Put simply, staying organised is about priorities. As a rule, you'll have time in your life for things you perceive as priorities, things you're truly committed to. There's absolutely no shame in foregoing your yoga practice because your child takes priority (or your favourite television show, or a good book, or your career) as long as it's a mindful decision.
In a nutshell, when something is a priority, you make time for it by:
1) Doing it first: I'm a big fan of to-do lists - they work for me, though I know they don't work for everybody. Yoga is the first item on my to-do list. I find that I'm more likely to keep my commitment to yoga by doing my practice first thing in the morning, before I need to start balancing other priorities.
2) Doing it mindfully: It's far easier to maintain my commitment to my practice when I do it mindfully. Those of you who read this blog have witnessed what happens when I lose that mindfulness in my practice. Here's my mantra: “For the next hour-and-20-minutes, there is no place else I need to be, nothing else I need to be doing.” Repeat, as necessary.
3) Doing it consistently: Anything done consistently becomes a habit. Habits build momentum and momentum is a great help in keeping on top of your priorities. When I'm able to build the habit of early morning yoga practice, it becomes relatively easy to keep my six-day practice without feeling overwhelmed.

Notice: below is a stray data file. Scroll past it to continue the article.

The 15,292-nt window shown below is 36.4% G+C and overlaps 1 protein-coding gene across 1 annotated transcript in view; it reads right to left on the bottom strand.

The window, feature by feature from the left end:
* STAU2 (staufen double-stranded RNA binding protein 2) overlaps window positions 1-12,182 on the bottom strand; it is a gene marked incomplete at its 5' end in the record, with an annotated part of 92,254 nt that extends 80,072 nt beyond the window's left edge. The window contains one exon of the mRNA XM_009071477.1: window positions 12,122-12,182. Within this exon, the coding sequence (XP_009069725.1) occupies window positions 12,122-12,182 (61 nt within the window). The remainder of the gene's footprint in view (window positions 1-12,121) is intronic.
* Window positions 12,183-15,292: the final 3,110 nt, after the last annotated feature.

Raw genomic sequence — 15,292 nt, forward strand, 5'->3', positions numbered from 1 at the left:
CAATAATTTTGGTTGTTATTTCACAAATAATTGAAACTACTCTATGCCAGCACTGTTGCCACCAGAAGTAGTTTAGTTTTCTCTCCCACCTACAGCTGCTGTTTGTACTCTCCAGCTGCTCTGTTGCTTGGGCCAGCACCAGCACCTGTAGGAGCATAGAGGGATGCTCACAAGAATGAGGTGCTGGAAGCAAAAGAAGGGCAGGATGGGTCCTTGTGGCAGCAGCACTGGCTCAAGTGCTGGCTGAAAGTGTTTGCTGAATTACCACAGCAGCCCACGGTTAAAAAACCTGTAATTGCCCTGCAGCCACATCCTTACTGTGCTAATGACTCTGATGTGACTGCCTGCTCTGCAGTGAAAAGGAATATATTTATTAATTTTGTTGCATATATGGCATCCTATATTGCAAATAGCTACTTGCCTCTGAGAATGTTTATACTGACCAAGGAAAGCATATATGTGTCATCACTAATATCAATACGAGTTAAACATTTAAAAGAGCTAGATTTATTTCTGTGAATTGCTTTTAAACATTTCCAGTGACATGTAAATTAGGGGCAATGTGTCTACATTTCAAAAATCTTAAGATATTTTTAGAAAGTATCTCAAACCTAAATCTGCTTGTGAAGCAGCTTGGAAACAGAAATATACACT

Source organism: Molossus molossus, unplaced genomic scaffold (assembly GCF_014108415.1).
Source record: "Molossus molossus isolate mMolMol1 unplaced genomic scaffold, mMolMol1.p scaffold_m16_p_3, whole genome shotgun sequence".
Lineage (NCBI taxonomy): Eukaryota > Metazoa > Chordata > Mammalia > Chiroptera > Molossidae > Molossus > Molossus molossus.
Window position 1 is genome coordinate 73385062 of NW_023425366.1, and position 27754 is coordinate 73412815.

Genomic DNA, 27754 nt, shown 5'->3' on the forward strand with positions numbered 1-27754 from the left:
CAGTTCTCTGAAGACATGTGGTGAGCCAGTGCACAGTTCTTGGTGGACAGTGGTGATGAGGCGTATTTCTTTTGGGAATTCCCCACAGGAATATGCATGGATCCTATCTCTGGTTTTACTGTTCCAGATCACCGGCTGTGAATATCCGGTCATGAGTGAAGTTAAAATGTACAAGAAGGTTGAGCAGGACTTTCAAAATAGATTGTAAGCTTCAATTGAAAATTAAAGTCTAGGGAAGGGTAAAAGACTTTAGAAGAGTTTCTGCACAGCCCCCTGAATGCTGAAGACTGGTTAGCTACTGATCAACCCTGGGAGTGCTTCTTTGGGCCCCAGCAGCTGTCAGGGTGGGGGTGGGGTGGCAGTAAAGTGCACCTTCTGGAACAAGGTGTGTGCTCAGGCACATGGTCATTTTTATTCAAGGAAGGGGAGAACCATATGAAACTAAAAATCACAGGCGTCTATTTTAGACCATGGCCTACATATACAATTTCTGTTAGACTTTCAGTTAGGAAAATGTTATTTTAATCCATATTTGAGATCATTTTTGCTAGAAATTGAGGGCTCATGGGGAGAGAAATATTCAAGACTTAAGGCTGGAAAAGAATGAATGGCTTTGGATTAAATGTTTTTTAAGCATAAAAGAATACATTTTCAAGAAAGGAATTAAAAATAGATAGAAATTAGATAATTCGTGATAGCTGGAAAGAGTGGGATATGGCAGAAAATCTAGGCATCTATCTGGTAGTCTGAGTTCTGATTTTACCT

This carries over into other areas of life. My apartment is organised, because I make tidiness a priority. I do the dishes as soon as I've finished eating, I do the laundry, wash the floors, clean the bird cage, on a schedule (consistency!). When the closets get messy, I add an item to my to-do list to clean them. When I sense that I'm accumulating too many 'things', I go through and purge them. I use a calendar and schedule reminders for things I'm likely to forget, like meetings, workshops and bills.
Yoga doesn't have to be *your* priority. Perhaps, at this time in your life, your child is a top priority. Putting someone else, like a child, first is a wonderful yoga practice in of itself (a la Eknath Easwaran). Being mindful while spending time with your child is the best way to remain present. Being consistent in your care and interaction with your child will enhance the relationship.
In terms of staying organised, I could break this down more specifically and tell you that I always put my keys on a hook by the door when I come inside (so they won't be lost) and I always do my bookkeeping on Mondays, so by tax time the work is done and I'm able to simply hand everything over the accountant. But these specific strategies are different for everyone. Certainly, my sense of 'being organised' will look very different from yours.
Put simply, I view good habits of organisation as a way of conserving energy. Every time I lose something, or miss an appointment or forget to pay a bill, or damage a relationship through carelessness, I expend needless energy in worrying. And nothing saps energy like worry.
So, in a nutshell: Decide what your priorities are, and be uncompromising in your dedication to them.